Sunday, January 5, 2014

North America caught in polar vortex -60F

N America weather: Polar vortex brings record temperatures

ABC News' Gio Benitez reports on the cold weather hitting the US

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Parts of the US are braced for potentially record-breaking low temperatures as a "polar vortex" brings more freezing weather.
A winter storm has already blanketed areas of Canada and the north-eastern US with up to 2ft (60 cm) of snow.
It has been blamed for 16 deaths in recent days and the cancellation of more than 3,700 flights this weekend.
Schools in Chicago are among those closing as officials tell people to stay indoors on Monday.
Meanwhile, a plane from Toronto slid into snow as it turned onto a taxiway after landing at New York's JFK airport on Sunday.
No-one was hurt in the incident but all flights at the airport were suspended for two hours because of icy runways.
BBC Weather's John Hammond explains why a "polar vortex" is behind record-low temperatures across the US
The plunging temperatures result from the polar vortex, an anti-clockwise pool of cold, dense air.
Forecasters say temperatures in the north and central US could feel as low as -60F (-51C) with the effect of wind chill.
Authorities have warned residents to remain indoors, both for their own safety and to keep roads clear for snow removal.
In Canada, thousands of people on the island of Newfoundland remain without power due to a transformer fire linked to heavy snow.
'Bitterly cold'
"The coldest weather in years will be making its presence known from the Upper Mid-West to the Mid-Atlantic region for the beginning of the work week," the US National Weather Service said in a statement.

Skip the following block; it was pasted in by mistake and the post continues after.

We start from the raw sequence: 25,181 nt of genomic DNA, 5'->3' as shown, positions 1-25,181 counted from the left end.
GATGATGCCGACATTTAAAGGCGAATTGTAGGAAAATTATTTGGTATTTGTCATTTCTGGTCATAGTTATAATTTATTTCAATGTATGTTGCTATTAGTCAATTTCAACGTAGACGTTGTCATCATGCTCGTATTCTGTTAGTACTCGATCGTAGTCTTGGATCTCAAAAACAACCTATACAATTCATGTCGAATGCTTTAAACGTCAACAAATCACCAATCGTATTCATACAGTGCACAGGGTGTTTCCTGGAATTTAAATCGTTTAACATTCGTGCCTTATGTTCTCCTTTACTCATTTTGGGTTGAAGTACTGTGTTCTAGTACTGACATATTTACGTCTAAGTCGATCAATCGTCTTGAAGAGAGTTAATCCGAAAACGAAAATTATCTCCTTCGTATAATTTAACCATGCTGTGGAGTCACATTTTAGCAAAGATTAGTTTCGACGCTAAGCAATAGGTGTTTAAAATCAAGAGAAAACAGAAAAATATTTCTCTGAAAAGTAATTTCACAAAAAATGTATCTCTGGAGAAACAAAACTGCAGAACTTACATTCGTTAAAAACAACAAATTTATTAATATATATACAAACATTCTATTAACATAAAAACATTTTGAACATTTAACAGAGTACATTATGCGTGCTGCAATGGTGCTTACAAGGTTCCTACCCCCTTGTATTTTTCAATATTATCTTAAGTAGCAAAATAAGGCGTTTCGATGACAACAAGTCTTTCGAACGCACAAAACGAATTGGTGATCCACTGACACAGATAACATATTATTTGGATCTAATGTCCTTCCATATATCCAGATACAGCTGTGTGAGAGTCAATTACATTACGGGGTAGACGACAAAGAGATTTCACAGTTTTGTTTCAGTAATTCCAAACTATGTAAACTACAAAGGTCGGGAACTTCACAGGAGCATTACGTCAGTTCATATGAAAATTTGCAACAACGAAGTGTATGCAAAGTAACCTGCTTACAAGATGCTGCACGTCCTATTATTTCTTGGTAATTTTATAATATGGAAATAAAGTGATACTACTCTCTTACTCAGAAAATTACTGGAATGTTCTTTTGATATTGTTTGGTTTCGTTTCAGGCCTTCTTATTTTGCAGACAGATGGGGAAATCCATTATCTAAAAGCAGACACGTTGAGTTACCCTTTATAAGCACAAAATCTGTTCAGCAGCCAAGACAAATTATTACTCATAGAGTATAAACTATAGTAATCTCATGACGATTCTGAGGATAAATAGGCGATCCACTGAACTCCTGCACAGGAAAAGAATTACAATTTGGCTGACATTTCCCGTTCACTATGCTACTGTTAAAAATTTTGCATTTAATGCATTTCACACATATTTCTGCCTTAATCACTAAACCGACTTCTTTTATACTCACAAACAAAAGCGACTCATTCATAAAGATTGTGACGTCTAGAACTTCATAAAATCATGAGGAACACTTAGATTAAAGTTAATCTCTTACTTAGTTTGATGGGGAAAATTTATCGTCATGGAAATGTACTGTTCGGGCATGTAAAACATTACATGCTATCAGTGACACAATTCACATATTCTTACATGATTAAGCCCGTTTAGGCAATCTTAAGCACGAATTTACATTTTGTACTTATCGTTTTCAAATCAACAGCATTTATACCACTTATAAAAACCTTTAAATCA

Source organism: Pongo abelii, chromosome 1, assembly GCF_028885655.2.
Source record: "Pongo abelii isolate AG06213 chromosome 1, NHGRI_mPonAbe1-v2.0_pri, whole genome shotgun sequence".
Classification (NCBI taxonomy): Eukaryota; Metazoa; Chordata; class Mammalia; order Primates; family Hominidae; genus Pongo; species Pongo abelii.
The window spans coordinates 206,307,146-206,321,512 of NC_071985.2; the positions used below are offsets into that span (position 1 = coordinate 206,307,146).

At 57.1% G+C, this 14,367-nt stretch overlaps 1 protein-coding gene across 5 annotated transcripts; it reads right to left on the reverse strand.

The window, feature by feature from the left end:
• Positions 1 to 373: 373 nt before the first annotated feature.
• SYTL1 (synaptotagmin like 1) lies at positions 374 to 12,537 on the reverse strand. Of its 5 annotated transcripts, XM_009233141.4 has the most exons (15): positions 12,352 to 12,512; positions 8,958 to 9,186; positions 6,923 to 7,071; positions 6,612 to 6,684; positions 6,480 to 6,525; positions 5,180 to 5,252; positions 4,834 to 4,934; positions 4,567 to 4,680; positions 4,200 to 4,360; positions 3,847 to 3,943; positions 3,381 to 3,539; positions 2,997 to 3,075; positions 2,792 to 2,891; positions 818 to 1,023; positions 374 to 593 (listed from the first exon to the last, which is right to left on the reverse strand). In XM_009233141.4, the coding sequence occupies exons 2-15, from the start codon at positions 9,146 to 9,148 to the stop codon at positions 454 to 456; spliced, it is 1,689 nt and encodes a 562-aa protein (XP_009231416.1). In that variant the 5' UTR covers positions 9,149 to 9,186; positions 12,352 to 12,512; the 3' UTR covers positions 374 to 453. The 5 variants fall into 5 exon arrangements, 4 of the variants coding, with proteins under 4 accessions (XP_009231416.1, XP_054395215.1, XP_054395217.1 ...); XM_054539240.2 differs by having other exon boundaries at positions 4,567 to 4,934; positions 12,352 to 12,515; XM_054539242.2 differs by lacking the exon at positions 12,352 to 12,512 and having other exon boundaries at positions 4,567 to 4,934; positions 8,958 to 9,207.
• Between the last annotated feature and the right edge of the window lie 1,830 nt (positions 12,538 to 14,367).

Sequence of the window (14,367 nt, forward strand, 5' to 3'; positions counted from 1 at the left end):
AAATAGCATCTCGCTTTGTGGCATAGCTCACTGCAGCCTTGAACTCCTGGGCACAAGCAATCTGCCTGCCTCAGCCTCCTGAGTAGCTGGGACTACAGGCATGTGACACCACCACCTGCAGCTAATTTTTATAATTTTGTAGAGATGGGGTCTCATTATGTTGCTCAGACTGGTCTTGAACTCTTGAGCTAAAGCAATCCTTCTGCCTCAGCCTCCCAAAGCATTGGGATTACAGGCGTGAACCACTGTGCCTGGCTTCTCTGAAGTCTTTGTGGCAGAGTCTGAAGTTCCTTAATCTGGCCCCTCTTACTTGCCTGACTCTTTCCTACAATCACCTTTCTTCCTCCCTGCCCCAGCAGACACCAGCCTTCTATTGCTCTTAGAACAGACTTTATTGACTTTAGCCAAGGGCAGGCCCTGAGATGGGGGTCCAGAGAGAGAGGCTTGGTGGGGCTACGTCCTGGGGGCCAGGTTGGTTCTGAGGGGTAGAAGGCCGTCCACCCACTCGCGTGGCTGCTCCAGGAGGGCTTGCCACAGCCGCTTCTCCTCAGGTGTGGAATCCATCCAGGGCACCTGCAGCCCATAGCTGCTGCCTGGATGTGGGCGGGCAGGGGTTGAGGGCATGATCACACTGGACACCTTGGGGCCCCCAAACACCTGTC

The states of Ohio, South Dakota and Illinois are among those set to be hit. Tennessee and Kentucky are forecast to see several inches of snow.
The weather service said "an incredibly strong surge of bitterly cold Arctic air" was sweeping across the country until Tuesday.
It is set to continue to the north-east, where residents are still digging out from the week's deadly snowstorm.
A man using a snowblower in Lawrence, Kansas, on SundayIn this weather, frostbite can set in on uncovered skin in a matter of moments
A plane is seen after it skidded off a runway after landing at John F Kennedy airport on SundayA plane skidded off a taxiway at New York's JFK airport early on Sunday
Green Bay Packers fans deal with frigid temperatures before an NFL football game between the Green Bay Packers and the San Francisco 49ers, 5 January 2014Green Bay Packers fans deal with freezing temperatures before a NFL game
It could bring some of the coldest temperatures in two decades.
"The last really big Arctic outbreak was 1994," Reuters news agency quoted Bob Oravec, a forecaster with the National Weather Service, as saying.
"Outbreaks like this don't occur every day."
In Canada, the temperature dropped as low as -20F (-29C) in Toronto and -36F (-38C) in Quebec City with wind chill on Thursday - the lowest seen in at least two decades there.
Heavy snow has also affected US states including New York, Connecticut and Massachusetts. Boston was said to be the worst hit with nearly 18in (45cm) of snow.
US cold plunge continues
Schools have also been closed across the state of Minnesota for Monday, as well as for parts of Wisconsin, Illinois and Indiana, among others.
Officials in Chicago reversed a decision to keep schools open following criticism from a teachers' union, according to the Associated Press.
The Green Bay Packers football team said it would hand out hot chocolate and hand warmers to fans at a game being played in Wisconsin on Sunday. Doctors suggested fans should wear at least three layers of clothing.
Sixteen deaths have been blamed on the wide-ranging storm, according to the Associated Press news agency.
A salt storage worker was killed in Philadelphia when a 100-ft (30-metre) pile of road salt fell and crushed him. A woman suffering from Alzheimer's disease in New York state froze to death after she wandered away from her rural home.
Some 1,200 flights were cancelled across the US on Saturday, with over 2,500 cancelled nationwide by the middle of Sunday, almost half of those in Chicago.
Environment Canada has said "widespread dangerous wind chills" are likely across Ontario in the first half of the week.

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